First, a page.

"We know where you live": The U.S. Court of Appeals for the Sixth Circuit today issued an order denying rehearing en banc accompanied by an interesting dissenting opinion from Circuit Judge Danny J. Boggs. The dissent explains that the case involves an Akron, Ohio ordinance that "has a feature that appears not to exist in any other litigated campaign regulations statute: it requires everyone who wants to contribute to a political candidate to reveal his or her home address." As Judge Boggs notes later in his dissenting opinion, "The very fact that 'we know where you live' is a commonplace expression, implying coercion, in movies and the general culture, shows the vast difference between a mailing address (which could be a commercial establishment or Post Office box listing), and the revelation of one's home location and its connection to an unpopular political cause." You can access the Sixth Circuit's divided original three-judge panel ruling in this case, which will now stand as that court's final word in the matter, at this link. Circuit Judge Ronald Lee Gilman dissented from the panel's ruling on the same disclosure of home address issue that was the subject today of Judge Boggs's dissent.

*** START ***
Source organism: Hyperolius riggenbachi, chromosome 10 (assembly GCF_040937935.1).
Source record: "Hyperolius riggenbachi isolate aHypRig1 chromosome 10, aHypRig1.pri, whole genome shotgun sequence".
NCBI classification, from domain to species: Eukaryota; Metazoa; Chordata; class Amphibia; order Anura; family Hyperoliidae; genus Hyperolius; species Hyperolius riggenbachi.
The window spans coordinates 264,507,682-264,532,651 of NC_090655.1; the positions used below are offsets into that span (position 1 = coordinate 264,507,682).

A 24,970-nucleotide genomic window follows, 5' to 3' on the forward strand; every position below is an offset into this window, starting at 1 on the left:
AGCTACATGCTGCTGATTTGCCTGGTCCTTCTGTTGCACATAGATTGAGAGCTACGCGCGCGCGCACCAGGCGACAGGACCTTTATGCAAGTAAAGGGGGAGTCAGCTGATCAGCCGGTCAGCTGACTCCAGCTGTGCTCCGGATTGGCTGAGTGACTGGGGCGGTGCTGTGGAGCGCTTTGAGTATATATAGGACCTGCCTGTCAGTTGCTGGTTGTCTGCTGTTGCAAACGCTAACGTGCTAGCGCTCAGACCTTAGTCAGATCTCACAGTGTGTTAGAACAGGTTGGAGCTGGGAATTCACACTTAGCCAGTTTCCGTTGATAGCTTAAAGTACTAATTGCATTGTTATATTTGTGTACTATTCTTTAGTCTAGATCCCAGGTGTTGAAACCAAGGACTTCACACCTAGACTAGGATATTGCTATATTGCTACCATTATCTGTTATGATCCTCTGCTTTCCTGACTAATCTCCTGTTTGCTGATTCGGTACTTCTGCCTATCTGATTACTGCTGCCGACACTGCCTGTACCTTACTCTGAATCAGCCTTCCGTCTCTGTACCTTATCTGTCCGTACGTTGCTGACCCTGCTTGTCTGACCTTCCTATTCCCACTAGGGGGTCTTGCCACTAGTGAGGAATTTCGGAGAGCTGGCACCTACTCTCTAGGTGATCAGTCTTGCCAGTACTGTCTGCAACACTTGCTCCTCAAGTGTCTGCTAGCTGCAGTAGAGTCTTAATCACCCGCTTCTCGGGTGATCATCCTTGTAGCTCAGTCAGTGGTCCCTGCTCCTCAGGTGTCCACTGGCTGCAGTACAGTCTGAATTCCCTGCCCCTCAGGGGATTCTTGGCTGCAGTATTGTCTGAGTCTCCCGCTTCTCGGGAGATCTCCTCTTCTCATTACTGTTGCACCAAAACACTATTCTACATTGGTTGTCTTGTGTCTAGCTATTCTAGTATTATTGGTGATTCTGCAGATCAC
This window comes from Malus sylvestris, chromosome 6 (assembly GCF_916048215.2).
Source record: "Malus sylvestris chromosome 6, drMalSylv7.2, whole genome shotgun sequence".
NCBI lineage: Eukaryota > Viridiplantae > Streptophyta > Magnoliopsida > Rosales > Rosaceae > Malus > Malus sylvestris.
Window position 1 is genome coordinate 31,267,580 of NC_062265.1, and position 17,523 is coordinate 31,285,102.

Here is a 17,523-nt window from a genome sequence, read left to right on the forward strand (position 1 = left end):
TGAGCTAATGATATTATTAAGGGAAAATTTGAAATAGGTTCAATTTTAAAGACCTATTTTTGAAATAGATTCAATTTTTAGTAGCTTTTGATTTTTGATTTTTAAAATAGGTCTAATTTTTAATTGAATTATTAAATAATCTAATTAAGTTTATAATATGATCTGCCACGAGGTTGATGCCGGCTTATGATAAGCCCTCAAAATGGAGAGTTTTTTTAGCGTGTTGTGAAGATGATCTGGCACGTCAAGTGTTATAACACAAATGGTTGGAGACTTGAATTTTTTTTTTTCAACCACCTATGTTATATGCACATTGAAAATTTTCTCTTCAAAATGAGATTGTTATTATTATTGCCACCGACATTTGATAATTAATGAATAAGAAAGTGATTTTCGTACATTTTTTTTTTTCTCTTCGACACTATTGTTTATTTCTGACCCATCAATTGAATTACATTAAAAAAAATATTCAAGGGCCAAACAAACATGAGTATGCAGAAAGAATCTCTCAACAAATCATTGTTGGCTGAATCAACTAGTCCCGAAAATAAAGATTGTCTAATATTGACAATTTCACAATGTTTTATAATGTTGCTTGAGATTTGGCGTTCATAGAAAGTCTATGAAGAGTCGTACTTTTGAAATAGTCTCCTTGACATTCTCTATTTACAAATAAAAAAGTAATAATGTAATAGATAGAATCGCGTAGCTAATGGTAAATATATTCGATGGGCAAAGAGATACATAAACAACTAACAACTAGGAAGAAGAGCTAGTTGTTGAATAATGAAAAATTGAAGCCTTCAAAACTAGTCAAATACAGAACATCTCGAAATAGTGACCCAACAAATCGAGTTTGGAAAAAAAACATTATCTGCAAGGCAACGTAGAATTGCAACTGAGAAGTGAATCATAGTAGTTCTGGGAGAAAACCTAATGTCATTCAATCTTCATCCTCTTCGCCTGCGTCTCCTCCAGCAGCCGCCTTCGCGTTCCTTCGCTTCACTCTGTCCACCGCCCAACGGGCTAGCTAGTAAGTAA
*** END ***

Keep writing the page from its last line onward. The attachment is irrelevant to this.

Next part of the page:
Posted at 15:09 by Howard Bashman



"Environmentalists say Hatch trying to load courts": That's the headline of an article published in today's edition of USA Today. The article reports that Community Rights Counsel is objecting to the nomination of Lawrence J. Block, who since 1994 has served as Republican Senior Counsel to the Senate Judiciary Committee, to fill a vacancy on the United States Court of Federal Claims. The USA Today article is incorrect in asserting that "The fight over Block is part of a long-standing battle over the ideology of judges who have lifetime appointments." As explained here, the Court of Federal Claims is an Article I -- not an Article III -- court, and its judges are appointed to serve only fifteen-year terms.
Posted at 08:36 by Howard Bashman



Today's FindLaw columnists address -- what else? -- the war on terror and the law: You can access Law Professor Marci A. Hamilton's essay here, and you can access an essay by law student Jake Kreilkamp here.
Posted at 07:58 by Howard Bashman



Elsewhere in Monday's newspapers: The Washington Post today reports that "after a respectful pause, lawyers line up to sue" based on the events of 9/11. Today's Los Angeles Times contains an editorial entitled "Congress, Courts: Step In -- Overreaching by the executive branch is tipping the balance away from protecting Americans' precious freedoms."